Star Trek Discovery Review: “Kobayashi Maru”

“One cannot have all the lives one desires.”
–Saru

Discovery returns with those cool uniforms from last year, a lot of sound and fury, and an inconsistent start for a season for which many have high hopes.

Title: “Kobayashi Maru”

Directed by Olatunde Osunsanmi
Written by Michelle Paradise, Jenny Lumet, and Alex Kurtzman

Cast
Sonequa Martin-Green as Michael Burnham
Doug Jones as Saru
Mary Wiseman as Ensign Sylvia Tilly
David Ajala as Cleveland “Book” Booker
Anthony Rapp as Commander Paul Stamets
Wilson Cruz as Dr. Hugh Culber
Bill Irwin as Su’Kal
Chelah Horsdal as Federation President Laira Rillak
Blu del Barrio as Adira Tal
Ian Alexander as Gray Tal
Oyin Oladejo as Lt. Joann Owosekun
Emily Coutts as Lt. Keyla Detmer
Oded Fehr as Admiral Vance
Ache Hernandez as Kyheem
Raven Dauda as Dr. Tracy Pollard
Vanessa Jackson as Lt. Audrey Wiilla
Rachael Ancheril as Cmdr. Nhan
Patrick Kwok-Choon as Lt. Gen Rhys
Sara Mitich as Lt. Nilsson
Hannah Cheesman as Lt. Cmdr. Airiam
Ronnie Rowe as Lt. Cmdr. R.A. Bryce
Rodrigo Fernandez-Stoll as Nalas
Ache Hernandez as Kyheem
Vanessa Jackson as Lt. Audrey Willa
Jodi Jahnke, Avaah Blackwell as Kelpien Council Members
Alex McCooeye as Lee’u
Oded Fehr as Admiral Charles Vance

Premise:

The Discovery helps rebuild the Federation– only to uncover a mystery that may threaten future success.

High Point:

The opening leans into the new premise, which brings us back to a classic Trek, albeit one tailored to the expectations and conventions of twenty-first century prestige shows.

Low Point:

The episode throws too much at us, and a lot of that is technobabble. It takes twenty minutes to get anywhere near a plot, and the central questions– whether Burnham is actually ready for command and whether action movie-style heroism is truly heroic — gets somewhat lost in the light and sound show. I’m good with the story arc approach, but some of those stories needed to be separated further for the sake of coherence and overall effect. It becomes hard to focus on and feel for specific characters, and that matters a good deal.

The Scores:

Originality: 2/6 We have some inventive concepts and visuals, though they cover a conventional, if confused, start.

Acting: 5/6 The acting, with such a large cast, can vary, but the principals have developed excellent chemistry and Doug Jones has transformed Saru into one of Trek‘s strongest extra-terrestrials, alongside Spock and Worf.

Effects: 6/6 This episode throws so very many spectacular visuals at us that I can overlook a few times the CGI seemed a little too CGI. The current budget and technology bury the charming but low-tech sets and effects of yore.

Production: 6/6

Emotional Response: 4/6

Story: 4/6: We have a visually stunning opener reminiscent of the Trek movies and then, after a slow burn (see what I did there), we finally hit what would have been the start of a TOS or NextGen ep.

I understand that they’re wedded to the story arc approach, but the new premise permits some effective stand-alone stories, and they had a credible center for this one that could still have kicked the larger story into motion. A little less narrative chaos and fewer pyrotechnics and a little more focus on the central story might have made for a better viewing experience, especially for a season premiere.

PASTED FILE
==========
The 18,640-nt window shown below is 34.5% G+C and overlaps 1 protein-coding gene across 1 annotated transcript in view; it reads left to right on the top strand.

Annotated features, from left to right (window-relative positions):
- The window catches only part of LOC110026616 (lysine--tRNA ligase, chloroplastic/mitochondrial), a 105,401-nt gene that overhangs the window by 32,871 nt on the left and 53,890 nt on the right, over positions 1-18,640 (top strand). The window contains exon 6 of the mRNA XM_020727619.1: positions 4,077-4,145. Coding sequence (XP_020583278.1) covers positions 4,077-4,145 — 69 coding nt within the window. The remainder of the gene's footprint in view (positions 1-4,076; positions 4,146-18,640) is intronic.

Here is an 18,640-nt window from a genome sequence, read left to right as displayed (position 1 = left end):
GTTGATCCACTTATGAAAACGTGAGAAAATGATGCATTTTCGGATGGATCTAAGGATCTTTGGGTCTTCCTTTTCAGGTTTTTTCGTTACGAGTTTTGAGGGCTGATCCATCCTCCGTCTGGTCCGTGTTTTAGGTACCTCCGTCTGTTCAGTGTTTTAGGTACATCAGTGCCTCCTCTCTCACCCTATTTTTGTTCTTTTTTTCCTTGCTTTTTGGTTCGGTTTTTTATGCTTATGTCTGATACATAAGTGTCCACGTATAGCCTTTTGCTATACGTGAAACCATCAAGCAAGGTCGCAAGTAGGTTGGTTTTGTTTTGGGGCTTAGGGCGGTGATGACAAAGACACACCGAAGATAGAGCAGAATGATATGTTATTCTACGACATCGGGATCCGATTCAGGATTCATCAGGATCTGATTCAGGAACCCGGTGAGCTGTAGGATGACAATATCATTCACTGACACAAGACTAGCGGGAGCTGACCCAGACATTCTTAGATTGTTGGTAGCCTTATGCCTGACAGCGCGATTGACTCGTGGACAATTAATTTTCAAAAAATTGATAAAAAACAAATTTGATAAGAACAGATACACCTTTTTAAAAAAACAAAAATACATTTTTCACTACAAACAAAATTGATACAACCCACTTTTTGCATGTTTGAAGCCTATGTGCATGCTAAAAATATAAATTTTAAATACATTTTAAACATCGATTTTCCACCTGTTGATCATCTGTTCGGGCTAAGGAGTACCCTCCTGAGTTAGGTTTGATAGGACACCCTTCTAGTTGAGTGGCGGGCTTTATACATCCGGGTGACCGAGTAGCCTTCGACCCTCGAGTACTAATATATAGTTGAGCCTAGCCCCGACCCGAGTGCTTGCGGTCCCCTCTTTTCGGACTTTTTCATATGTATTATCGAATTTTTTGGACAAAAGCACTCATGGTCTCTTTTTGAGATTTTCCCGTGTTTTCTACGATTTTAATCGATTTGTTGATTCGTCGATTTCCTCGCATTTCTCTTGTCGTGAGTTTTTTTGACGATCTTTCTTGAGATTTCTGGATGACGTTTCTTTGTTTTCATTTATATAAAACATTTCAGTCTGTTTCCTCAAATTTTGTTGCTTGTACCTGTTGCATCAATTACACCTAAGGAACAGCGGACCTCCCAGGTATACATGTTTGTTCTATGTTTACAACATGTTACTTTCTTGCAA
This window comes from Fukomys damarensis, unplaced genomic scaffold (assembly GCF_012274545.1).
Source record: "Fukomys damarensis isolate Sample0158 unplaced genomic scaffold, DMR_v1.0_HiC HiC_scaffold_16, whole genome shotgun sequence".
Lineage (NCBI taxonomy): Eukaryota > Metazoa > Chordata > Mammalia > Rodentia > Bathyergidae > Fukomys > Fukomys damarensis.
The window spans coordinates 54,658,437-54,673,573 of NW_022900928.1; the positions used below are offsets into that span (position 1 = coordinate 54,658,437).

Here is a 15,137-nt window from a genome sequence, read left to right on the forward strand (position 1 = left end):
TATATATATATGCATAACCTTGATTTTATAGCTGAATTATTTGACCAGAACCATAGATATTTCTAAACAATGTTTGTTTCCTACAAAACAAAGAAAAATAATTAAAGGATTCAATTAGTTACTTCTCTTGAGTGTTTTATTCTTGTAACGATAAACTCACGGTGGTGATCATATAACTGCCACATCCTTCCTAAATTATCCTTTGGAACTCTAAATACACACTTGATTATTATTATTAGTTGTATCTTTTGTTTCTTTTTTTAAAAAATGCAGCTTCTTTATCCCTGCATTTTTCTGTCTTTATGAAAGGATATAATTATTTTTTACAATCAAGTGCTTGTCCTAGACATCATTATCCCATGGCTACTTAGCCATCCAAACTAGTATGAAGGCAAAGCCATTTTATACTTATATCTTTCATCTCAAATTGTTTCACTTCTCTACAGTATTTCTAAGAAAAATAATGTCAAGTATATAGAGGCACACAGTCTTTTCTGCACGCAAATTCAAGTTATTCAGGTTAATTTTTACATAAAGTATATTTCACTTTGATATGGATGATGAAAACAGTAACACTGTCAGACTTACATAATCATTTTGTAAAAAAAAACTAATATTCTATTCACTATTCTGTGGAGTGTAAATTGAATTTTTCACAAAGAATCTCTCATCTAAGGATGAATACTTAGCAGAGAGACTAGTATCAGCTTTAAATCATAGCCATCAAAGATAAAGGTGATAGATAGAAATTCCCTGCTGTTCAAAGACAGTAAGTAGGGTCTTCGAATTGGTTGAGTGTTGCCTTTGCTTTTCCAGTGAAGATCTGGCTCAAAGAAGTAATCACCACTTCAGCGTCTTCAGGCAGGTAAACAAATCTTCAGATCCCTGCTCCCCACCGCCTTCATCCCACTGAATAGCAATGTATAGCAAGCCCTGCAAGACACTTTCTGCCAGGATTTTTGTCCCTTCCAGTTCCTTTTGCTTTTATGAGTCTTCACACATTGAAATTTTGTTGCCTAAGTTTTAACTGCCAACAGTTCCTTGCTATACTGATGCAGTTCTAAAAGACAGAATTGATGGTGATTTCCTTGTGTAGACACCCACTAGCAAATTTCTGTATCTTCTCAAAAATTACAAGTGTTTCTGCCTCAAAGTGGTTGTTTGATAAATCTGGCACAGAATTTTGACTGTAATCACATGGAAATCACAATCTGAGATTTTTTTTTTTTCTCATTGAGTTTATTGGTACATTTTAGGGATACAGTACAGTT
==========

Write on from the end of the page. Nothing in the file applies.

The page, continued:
Overall: 4/6

In total, “Kobayashi Maru” receives 31/42

4 replies on “Star Trek Discovery Review: “Kobayashi Maru””

  1. lost says:

    This episode felt like it was possibly intended to be two stories (or a two parter) – the first being the exposition and the discovery of the macguffin noodling around, and the other the bits with the macguffin’s second target. But for whatever reason (and I can think of a couple that would make at least some sense), they merged the two stories and rearranged them. Which led to a single episode attempting to do too much, at least in isolation.

  2. JD DeLuzio says:

    I think that approach would have produced better episodes. The story-arc concept can work very well, but it takes deft handling, and that sometimes runs up against what the people behind the scenes expect the episode to contain.

  3. I agree that the opening was wonderful, it was like a short film about everything that makes Star Trek wonderful, it’s a utopian future we can all strive to one day achieve, where science, rationality, and compassion brings about the place we want to live.

    I especially loved how they arrive at Deep Space Not-9, and had to put in a few hours of work, just straight up work to fix the issue. I wasn’t thrilled with the tumbling through space aspect, because they’re tumbling in relation to what? If Discovery arrived and matched position and velocity immediately, it wouldn’t have seemed like they were any different than any normal approach. Hell, they probably could have docked.

    I am all in for this show.

  4. I appreciate the fact that it feels more like an ensemble than it did before. Detmer, Rhys, Owo, Nillson… the entire bridge crew had functional moments. That’s been lacking in this series up to this point.

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